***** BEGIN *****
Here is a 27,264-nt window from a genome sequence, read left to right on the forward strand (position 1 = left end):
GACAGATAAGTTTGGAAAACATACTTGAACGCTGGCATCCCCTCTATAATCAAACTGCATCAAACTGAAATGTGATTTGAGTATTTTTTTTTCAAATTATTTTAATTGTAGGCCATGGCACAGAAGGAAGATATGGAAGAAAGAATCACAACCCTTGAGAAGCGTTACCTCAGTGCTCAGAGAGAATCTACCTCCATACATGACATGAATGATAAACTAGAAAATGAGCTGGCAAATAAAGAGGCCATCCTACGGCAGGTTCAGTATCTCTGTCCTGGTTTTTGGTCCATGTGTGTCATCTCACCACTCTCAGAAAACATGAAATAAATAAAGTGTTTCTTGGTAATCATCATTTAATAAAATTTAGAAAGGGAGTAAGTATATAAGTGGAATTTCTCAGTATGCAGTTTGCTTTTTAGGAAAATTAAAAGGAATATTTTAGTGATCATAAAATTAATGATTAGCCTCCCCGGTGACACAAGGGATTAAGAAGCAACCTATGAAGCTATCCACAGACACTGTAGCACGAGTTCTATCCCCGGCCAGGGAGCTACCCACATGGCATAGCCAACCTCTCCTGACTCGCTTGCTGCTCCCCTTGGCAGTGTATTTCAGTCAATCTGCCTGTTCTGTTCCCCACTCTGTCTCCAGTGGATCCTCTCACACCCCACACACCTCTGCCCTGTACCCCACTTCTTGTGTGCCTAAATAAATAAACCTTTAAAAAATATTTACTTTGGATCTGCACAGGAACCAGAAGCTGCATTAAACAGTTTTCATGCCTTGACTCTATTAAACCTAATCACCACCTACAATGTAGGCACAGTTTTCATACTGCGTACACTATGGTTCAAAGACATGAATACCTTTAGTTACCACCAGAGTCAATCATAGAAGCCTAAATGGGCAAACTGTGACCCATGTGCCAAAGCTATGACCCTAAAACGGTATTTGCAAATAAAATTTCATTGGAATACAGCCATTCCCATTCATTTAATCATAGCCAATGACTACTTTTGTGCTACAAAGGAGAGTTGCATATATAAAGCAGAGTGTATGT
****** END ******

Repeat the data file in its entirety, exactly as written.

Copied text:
Here is a 27,264-nt window from a genome sequence, read left to right on the forward strand (position 1 = left end):
GACAGATAAGTTTGGAAAACATACTTGAACGCTGGCATCCCCTCTATAATCAAACTGCATCAAACTGAAATGTGATTTGAGTATTTTTTTTTCAAATTATTTTAATTGTAGGCCATGGCACAGAAGGAAGATATGGAAGAAAGAATCACAACCCTTGAGAAGCGTTACCTCAGTGCTCAGAGAGAATCTACCTCCATACATGACATGAATGATAAACTAGAAAATGAGCTGGCAAATAAAGAGGCCATCCTACGGCAGGTTCAGTATCTCTGTCCTGGTTTTTGGTCCATGTGTGTCATCTCACCACTCTCAGAAAACATGAAATAAATAAAGTGTTTCTTGGTAATCATCATTTAATAAAATTTAGAAAGGGAGTAAGTATATAAGTGGAATTTCTCAGTATGCAGTTTGCTTTTTAGGAAAATTAAAAGGAATATTTTAGTGATCATAAAATTAATGATTAGCCTCCCCGGTGACACAAGGGATTAAGAAGCAACCTATGAAGCTATCCACAGACACTGTAGCACGAGTTCTATCCCCGGCCAGGGAGCTACCCACATGGCATAGCCAACCTCTCCTGACTCGCTTGCTGCTCCCCTTGGCAGTGTATTTCAGTCAATCTGCCTGTTCTGTTCCCCACTCTGTCTCCAGTGGATCCTCTCACACCCCACACACCTCTGCCCTGTACCCCACTTCTTGTGTGCCTAAATAAATAAACCTTTAAAAAATATTTACTTTGGATCTGCACAGGAACCAGAAGCTGCATTAAACAGTTTTCATGCCTTGACTCTATTAAACCTAATCACCACCTACAATGTAGGCACAGTTTTCATACTGCGTACACTATGGTTCAAAGACATGAATACCTTTAGTTACCACCAGAGTCAATCATAGAAGCCTAAATGGGCAAACTGTGACCCATGTGCCAAAGCTATGACCCTAAAACGGTATTTGCAAATAAAATTTCATTGGAATACAGCCATTCCCATTCATTTAATCATAGCCAATGACTACTTTTGTGCTACAAAGGAGAGTTGCATATATAAAGCAGAGTGTATGT